Departamento de Biología, Grupo de Investigaciones Entomológicas, Universidad del Valle, Cali, Colombia


Seven new species are described from Colombia: Anacroneuria citara, A. otun, A. pastora, A. quimbaya, A. tatama, A. tayrona and A. tunasi. The first Colombian records are given for A. bari Stark, A. curiosa Stark and A. harperi Stark; the latter two species were previously known from Mesoamerica and this is their first report from South America. New records, mainly in the Andinum natural region, are presented for 20 previously reported Colombian species. In addition, the unknown females of A. calima Baena & Rojas, A. marta Zúñiga & Stark and A. yameo Stark & Sivec are described, and three unassociated females are described under informal designation.

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    • "McLellan 2006), and Australia (Australian Biological Resources Study 2007) (Southern Hemisphere); North America (Stark et al. 2008), Iberian Peninsula and Balearic Islands (Tierno de Figueroa et al. 2003), and Europe (Fochetti & Tierno de Figueroa 2007) (Northern Hemisphere); Costa Rica (Stark 1998) (Central America). Colombia (Zúñiga & Stark 2007, Zúñiga et al. 2007) and Venezuela (Maldonado et al. 2002 "
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    ABSTRACT: Several factors influence the latitudinal distributions of organisms, including habitat heterogeneity, ecological requirements, historical events, and the influence of temperature and latitude, amongst others. We evaluate the distributions and diversity of Plecoptera on local (latitudinal gradient in Chile) and global scales. In Chile, 66 species from 35 genera and 6 families are recognized, with an endemism of 60 %. Species richness is greatest between the Maipo and Aysén river basins (34-45°S), and especially in the Valdivia region (39-40°S). The most widely distributed species are Limnoperla jaffueli and Antarctoperla michaelseni. The results of this work extend the distribution of several species and suggest that the latitudinal distribution of the order responds mainly to sampling effort, although lower differences in latitudinal diversity are expected due to the characteristics of Chilean rivers (except in the dry zone, 17-30°S). The two ecological factors that seem to be the most important in Plecoptera distributions, in Chile and around the world, are cold temperatures and good water quality. Thus, at global scale, diversity increases from the Equator toward the poles, with differences in the number of families and species between the Southern and Northern hemispheres, possibly due to differences in the number of studies done at the species level.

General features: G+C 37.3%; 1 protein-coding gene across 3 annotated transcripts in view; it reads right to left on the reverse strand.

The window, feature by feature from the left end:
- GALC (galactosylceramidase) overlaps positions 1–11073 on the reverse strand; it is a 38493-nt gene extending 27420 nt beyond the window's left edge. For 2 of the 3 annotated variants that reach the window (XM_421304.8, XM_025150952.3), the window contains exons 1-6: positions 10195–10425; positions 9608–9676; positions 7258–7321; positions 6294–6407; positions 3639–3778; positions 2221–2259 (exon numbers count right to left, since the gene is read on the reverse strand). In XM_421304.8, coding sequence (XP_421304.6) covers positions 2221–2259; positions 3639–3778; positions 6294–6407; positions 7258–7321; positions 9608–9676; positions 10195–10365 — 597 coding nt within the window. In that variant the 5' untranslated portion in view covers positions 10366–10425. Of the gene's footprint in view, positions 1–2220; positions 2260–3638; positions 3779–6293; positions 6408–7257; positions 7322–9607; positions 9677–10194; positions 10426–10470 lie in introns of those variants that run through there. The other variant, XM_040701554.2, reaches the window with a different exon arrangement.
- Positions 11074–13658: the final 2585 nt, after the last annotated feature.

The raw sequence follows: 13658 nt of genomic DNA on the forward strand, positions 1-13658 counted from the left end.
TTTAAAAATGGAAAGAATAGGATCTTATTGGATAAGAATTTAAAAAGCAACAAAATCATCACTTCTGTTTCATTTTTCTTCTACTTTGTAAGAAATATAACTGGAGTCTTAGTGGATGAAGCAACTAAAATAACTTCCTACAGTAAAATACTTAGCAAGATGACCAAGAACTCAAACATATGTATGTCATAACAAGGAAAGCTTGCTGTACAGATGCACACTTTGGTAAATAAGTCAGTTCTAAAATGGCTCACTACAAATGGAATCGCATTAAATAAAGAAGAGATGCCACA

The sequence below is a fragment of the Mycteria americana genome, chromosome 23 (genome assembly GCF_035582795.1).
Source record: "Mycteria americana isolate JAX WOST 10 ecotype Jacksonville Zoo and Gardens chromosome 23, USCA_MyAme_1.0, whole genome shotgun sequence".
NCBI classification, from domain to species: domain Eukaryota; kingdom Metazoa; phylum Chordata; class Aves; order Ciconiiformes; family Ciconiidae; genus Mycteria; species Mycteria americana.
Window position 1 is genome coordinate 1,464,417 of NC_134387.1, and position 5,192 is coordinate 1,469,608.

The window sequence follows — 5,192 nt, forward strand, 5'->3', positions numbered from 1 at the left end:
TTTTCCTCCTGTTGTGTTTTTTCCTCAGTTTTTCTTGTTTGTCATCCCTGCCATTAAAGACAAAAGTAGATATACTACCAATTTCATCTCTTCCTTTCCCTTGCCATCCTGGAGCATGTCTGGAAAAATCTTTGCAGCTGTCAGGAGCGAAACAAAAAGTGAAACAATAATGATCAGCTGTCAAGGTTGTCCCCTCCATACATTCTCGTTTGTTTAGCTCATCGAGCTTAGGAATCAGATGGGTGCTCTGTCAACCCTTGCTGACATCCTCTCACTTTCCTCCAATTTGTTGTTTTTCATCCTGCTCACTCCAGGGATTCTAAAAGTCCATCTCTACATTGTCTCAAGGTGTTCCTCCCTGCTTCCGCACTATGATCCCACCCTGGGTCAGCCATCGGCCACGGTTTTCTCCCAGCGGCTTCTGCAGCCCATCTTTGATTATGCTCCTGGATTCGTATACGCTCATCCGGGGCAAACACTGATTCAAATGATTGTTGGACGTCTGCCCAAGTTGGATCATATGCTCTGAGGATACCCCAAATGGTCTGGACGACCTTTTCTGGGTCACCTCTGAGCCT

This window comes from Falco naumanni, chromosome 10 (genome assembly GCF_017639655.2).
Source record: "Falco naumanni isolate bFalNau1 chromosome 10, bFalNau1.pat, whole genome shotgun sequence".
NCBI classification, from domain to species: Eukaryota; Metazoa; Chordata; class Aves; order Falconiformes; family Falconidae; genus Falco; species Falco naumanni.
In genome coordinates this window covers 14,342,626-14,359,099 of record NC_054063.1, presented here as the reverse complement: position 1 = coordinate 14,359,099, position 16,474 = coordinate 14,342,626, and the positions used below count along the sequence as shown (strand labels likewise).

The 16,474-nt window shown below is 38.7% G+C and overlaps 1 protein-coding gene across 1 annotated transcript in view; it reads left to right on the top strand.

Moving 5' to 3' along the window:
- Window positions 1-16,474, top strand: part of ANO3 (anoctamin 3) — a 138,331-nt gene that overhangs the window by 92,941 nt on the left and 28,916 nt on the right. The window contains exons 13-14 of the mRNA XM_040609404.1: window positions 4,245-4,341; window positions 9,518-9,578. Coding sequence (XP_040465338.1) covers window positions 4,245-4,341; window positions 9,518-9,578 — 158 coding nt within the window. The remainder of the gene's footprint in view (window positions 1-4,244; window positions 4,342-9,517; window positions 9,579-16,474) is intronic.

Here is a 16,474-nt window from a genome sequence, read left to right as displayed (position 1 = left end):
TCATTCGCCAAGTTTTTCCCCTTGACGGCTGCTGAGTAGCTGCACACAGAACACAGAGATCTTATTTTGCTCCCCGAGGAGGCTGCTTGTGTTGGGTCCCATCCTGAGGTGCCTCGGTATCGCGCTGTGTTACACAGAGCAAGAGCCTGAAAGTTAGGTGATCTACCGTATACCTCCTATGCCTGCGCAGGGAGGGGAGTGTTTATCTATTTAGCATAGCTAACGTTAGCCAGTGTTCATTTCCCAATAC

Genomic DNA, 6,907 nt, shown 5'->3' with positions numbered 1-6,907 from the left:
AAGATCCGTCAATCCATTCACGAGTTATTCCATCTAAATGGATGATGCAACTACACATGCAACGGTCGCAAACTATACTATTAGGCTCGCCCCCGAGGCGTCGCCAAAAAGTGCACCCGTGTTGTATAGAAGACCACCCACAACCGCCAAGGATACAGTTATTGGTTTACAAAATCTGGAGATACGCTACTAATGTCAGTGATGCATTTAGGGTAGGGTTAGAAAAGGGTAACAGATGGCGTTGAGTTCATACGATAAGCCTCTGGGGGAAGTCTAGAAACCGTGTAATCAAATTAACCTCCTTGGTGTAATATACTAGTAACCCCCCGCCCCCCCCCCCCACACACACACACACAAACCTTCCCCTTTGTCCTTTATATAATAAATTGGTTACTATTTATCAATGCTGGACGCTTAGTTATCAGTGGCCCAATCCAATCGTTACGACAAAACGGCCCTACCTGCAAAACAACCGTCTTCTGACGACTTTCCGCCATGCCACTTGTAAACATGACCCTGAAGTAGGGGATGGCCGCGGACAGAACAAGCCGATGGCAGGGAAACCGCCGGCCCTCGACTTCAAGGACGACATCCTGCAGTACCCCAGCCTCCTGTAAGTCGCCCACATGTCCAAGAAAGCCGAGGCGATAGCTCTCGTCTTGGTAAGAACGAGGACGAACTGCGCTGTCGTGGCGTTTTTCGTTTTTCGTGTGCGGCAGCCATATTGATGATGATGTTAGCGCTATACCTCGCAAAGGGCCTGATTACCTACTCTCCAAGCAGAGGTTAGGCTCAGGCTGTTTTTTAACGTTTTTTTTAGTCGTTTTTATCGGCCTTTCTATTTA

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    • "Studies of Anacroneuria material continue to reveal previously undescribed species on a regular basis with three such studies published in recent months (De Ribeiro & Froehlich 2007; Froehlich 2007; Zúñiga et al. 2007). These recent additions bring the number of recognized species in this large genus to more than 300 (Stark unpublished) with no apparent end in sight. "
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    ABSTRACT: Anacroneuria marshalli, a previously unknown stonefly species, is described from a single male specimen collected in Salta, Argentina, and new records are given for A. camposi (Banks) and A. kondratieffi Stark, two Ecuadorian species known only from holotype specimens.
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    ABSTRACT: Total body length and head capsule width (mm) were used as biometric characteristics in discriminating between size-frequency estimates of three Anacroneuria morphospecies, from 28 sampling sites along a tropical river subject to bimodal variations in water level in Central Colombia. A total of 344 specimens grouped into four size classes were collected. The highest abundance of Anacroneuria larvae was observed during the dry season and there was a higher abundance of small-sized individuals (body length <12mm). overall, the highest abundance of stonefly larvae was recorded between 1000 to 1600m.a.s.l. Conductivity and pH showed a significant correlation with the total abundance of preimaginal stonefiles. Plecoptera size distribution patterns could be useful in assessing which stonefly size-spectra are susceptible to disturbance in tropical rivers and in evaluating their population dynamics.
    Revista colombiana de entomología 12/2011; 37(2):305-312. · 0.36 Impact Factor
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